NFCR’s Genomics Newsroom: New Lung Cancer Mutation - NFCR


NFCR’s Genomics Newsroom: Discovery of New Lung Cancer Mutation

What is “genomics”?

Cancer develops when genetic material (DNA) becomes damaged or changed. We know some cancer causing genetic changes are acquired (i.e. smoking), while others are inherited. Studying cancer genomics explores the differences between cancer cells and normal host cells. Advances in understanding how cancer behaves at a genomic and molecular level is helping doctors treat cancer “smarter”.

More Treatment Options for NSCLC Patients with ROS1+ Gene Mutation


In March 2016, the U.S. Food and Drug Administration approved the first and only drug – crizotinib (also known as Xaldori) – to treat people with advanced (metastatic) non-small cell lung cancer (NSCLC) whose tumors express the ROS1+ mutation. For NSCLC patients with ROS1+ mutation, crizotinib has stopped the growth and spread of their cancer.

Researchers at University of Colorado Cancer Center have uncovered what they believe to be the cause of this drug resistance: A mutation in the KIT gene, as well as a potential solution. Initial studies show that introducing the drug ponatinib to the treatment regimen may reverse drug resistance, allowing patients to reap the benefits of crizotinib for a longer period of time.

Although further research is needed, this is an important milestone for patients with ROS1+ NSCLC who previously had limited treatment options.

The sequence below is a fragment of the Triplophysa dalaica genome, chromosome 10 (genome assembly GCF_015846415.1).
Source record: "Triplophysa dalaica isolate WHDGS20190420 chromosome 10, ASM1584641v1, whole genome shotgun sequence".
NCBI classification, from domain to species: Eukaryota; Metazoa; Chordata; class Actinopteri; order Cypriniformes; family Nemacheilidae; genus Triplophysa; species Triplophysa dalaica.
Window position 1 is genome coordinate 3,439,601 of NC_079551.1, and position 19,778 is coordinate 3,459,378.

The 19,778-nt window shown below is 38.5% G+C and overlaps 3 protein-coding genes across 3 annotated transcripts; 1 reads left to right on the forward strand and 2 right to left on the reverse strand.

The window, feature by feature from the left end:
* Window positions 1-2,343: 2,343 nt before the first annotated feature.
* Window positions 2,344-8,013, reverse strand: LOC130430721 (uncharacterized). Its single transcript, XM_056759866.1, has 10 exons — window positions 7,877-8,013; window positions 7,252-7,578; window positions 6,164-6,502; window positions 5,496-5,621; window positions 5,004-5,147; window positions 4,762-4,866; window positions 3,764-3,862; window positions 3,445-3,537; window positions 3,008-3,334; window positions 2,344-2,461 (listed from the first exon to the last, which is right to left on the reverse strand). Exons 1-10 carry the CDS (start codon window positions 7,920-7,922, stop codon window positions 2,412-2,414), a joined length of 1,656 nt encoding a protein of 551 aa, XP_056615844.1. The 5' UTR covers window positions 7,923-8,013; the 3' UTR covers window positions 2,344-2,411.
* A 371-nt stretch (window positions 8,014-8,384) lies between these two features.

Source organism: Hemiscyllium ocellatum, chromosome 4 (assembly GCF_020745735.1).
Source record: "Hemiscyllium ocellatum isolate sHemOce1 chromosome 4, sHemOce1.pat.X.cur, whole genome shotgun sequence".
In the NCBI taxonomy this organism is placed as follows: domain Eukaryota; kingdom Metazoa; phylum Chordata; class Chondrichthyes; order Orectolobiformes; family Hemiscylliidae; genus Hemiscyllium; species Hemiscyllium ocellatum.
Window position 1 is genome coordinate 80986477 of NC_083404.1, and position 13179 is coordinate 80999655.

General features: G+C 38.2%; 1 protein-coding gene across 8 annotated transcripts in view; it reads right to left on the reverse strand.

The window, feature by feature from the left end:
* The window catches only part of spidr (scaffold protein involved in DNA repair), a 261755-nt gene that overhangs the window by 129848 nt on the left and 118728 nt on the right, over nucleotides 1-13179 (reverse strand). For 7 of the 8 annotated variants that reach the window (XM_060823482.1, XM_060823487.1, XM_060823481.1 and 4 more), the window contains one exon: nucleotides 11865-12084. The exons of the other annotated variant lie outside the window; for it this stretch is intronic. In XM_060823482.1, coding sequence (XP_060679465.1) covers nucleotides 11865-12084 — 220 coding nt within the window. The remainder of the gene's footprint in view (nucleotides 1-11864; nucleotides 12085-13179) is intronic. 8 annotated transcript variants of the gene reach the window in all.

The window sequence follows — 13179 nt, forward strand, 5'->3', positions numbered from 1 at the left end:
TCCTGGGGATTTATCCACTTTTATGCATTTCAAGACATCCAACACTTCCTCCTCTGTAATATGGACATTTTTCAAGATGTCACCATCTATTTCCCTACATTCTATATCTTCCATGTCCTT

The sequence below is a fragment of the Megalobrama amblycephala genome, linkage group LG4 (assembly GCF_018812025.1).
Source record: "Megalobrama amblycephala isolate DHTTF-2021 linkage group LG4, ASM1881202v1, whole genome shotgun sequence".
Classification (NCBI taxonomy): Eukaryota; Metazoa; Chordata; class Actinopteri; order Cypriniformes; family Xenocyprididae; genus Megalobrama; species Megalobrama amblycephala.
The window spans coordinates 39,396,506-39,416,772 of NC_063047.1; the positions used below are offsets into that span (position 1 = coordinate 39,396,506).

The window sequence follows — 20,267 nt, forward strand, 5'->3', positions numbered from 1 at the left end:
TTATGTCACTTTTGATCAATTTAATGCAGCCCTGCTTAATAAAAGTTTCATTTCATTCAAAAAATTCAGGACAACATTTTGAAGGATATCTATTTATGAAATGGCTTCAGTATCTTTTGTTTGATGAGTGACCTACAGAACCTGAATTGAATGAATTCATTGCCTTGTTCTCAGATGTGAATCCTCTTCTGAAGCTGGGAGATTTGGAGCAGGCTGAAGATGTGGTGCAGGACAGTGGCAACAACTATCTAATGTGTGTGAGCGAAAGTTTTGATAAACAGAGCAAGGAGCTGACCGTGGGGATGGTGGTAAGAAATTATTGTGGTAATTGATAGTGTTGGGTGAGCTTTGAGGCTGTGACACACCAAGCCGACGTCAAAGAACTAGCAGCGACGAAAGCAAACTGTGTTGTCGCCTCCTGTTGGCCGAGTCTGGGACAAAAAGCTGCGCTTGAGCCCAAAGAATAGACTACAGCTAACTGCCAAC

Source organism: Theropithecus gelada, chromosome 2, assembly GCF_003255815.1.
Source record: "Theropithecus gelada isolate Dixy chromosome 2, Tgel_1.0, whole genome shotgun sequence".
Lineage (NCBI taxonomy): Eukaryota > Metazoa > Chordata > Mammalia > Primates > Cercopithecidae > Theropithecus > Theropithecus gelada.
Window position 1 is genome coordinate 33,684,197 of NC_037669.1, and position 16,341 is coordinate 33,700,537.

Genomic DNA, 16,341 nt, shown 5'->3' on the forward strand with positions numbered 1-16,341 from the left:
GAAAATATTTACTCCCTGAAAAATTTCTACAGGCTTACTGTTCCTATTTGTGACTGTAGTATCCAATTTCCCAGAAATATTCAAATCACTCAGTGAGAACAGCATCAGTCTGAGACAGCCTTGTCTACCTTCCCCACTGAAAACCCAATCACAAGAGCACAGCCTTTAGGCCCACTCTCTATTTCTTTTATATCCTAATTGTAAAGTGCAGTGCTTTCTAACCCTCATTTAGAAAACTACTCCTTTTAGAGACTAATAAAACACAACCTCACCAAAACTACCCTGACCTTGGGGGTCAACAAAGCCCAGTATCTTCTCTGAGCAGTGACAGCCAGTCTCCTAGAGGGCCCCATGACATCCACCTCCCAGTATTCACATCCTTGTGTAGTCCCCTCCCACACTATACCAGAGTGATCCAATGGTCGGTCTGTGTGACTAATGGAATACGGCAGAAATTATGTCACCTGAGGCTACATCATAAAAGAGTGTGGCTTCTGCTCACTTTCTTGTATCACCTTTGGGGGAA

Genomic Testing

While traditional methods treat cancer based on the body part where the cancer first originated, genomic testing looks at cancer on the molecular level.

Genomic testing reveals the unique genomic drivers for each patient’s cancer. This empowers oncologists to design optimal, individualized therapies to maximize treatment success.

To find out if your cancer has ROS1+ or KIT gene mutation, learn more about genomic testing and ask your doctor if it’s right for you.

Related NFCR-Funded Research

A team lead by Dr. Alice Shaw, an NFCR-supported scientist at Massachusetts General Hospital, is developing a new platform that can rapidly identify effective drug combinations for lung cancer patients whose tumors have stopped responding to targeted therapy. The team is growing cells in the laboratory that were taken directly from the patients’ cancer and treating them with a host of different drug combinations to find the ones that work. Dr. Shaw says “this strategy might be used to select the optimal treatment for each individual patient, and could also be applied to other types of cancer.”